July 6, 2021
Strong employment reports and rising consumer confidence sent the stock market broadly higher last week.
The Dow Jones Industrial Average rose 1.02%, while the Standard & Poor’s 500 picked up 1.67%. The Nasdaq Composite index gained 1.94%. The MSCI EAFE index, which tracks developed overseas stock markets, lost 1.42%.1,2,3
Stocks Rally
Rising conviction in the economic recovery and waning inflation worries drove stock prices higher, with the S&P 500 and Nasdaq Composite racing to record closes to begin the week.
Amid the week-long march higher, market leadership changed hands throughout the five-trading days. The leadership baton alternated between the technology and high-growth companies, which responded to lower bond yields, and cyclical stocks, which rallied on higher oil prices and successful bank stress tests.
Economic news buoyed investor sentiment as consumer confidence rose and an improving labor market—weekly initial jobless claims came in at a pandemic-era low (364,000), while employers added 850,000 new jobs in June—sent the S&P 500 and Nasdaq Composite to new record highs to close out the week.4,5
A Confident Consumer
Market sentiment was lifted by a rise in The Conference Board’s Consumer Confidence Index, which reached its highest level since the onset of the pandemic in March 2020. This was the fourth-straight month of increases in consumer-confidence levels.6
The consumer outlook for income, business, and labor market conditions over the short-term improved markedly. Interestingly, consumer confidence and buying intentions appear largely unaffected by the possibility of rising inflation. In fact, the survey showed a rise in the number of consumers expecting to purchase homes, automobiles, or home appliances. Vacation intentions also rose.6
This Week: Key Economic Data
Tuesday: ISM (Institute of Supply Management) Services Index.
Wednesday: JOLTS (Job Openings and Labor Turnover Survey) Report. FOMC (Federal Open Market Committee) minutes.
Thursday: Jobless Claims.
Source: Econoday, July 2, 2021 The Econoday economic calendar lists upcoming U.S. economic data releases (including key economic indicators), Federal Reserve policy meetings, and speaking engagements of Federal Reserve officials. The content is developed from sources believed to be providing accurate information. The forecasts or forward-looking statements are based on assumptions and may not materialize. The forecasts also are subject to revision.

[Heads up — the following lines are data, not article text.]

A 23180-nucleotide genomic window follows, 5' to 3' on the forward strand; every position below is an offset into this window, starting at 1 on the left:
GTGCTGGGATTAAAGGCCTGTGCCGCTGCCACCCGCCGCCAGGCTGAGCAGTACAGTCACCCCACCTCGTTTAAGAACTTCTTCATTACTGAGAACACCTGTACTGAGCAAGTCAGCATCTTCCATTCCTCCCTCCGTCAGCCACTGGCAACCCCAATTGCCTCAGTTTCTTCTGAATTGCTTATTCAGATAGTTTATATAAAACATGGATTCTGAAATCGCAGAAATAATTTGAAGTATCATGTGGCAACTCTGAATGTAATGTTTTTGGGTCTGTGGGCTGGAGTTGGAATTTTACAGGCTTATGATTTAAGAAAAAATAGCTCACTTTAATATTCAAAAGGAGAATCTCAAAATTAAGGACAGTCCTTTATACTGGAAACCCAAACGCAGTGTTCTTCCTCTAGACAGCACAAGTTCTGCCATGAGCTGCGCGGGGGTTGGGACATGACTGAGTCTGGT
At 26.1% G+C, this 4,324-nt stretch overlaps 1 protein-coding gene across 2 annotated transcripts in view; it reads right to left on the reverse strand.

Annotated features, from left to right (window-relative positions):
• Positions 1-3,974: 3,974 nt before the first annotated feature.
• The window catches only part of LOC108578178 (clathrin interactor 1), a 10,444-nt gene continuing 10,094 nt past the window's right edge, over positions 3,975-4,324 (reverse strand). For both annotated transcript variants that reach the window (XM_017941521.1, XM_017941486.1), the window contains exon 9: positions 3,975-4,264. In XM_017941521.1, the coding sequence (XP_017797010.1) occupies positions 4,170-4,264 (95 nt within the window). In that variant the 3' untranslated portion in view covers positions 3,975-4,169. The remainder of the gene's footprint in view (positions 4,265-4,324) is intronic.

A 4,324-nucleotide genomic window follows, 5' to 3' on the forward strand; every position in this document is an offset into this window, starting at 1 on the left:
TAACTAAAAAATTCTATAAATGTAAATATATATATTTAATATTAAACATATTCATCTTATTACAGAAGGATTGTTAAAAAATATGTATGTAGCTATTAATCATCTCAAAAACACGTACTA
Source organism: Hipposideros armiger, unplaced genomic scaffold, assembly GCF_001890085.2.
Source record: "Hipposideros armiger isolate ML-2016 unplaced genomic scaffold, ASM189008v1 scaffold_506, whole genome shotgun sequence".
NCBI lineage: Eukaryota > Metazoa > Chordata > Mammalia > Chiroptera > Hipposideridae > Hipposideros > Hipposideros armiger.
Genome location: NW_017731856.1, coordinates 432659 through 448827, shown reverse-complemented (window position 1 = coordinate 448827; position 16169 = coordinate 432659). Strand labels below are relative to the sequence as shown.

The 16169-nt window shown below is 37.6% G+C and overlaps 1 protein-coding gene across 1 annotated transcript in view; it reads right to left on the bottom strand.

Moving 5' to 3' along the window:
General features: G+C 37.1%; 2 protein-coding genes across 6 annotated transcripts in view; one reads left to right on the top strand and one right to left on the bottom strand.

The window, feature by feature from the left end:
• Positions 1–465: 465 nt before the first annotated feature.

This Week: Companies Reporting Earnings
Thursday: Helen of Troy Limited (HELE), Levi Strauss & Co. (LEVI).
Source: Zacks, July 2, 2021 Companies mentioned are for informational purposes only. It should not be considered a solicitation for the purchase or sale of the securities. Investing involves risks, and investment decisions should be based on your own goals, time horizon, and tolerance for risk. The return and principal value of investments will fluctuate as market conditions change. When sold, investments may be worth more

Food for Thought
“Fight for the things that you care about,
but do it in a way that will lead others to join you.”
– Ruth Bader Ginsburg

Tax Tip
When Was the Last Time You Checked Your Withholding Status?
Most people check their withholding status at the end of the year or as filing season arrives, but the middle of the year is just as good of a time as any to double-check your withholding status and make sure it's accurate. The IRS has a handy tool called the Tax Withholding Estimator, which can help you avoid having too much or too little tax withheld from your wages.

The tool can also help you determine if you need to fill out a new W-4 to submit to your employer, complete a new W-4P, or make additional payments to the IRS. It does this by estimating your annual income, how many children you are claiming for the child tax credit and earned income tax credit, and other items that may affect your taxes for the year.

Before using the Tax Withholding Estimator, gather all necessary documents. This includes your W-2 from your employer, any 1099 forms you have from banks and other payers, and any other forms you need. Gathering as much information as possible will help because the estimator will only be as accurate as the information you enter.

* This information is not intended to be a substitute for specific individualized tax advice. We suggest that you discuss your specific tax issues with a qualified tax professional.

Tip adapted from IRS.gov7

Healthy Living Tip
Strength Training Strategies for Every Level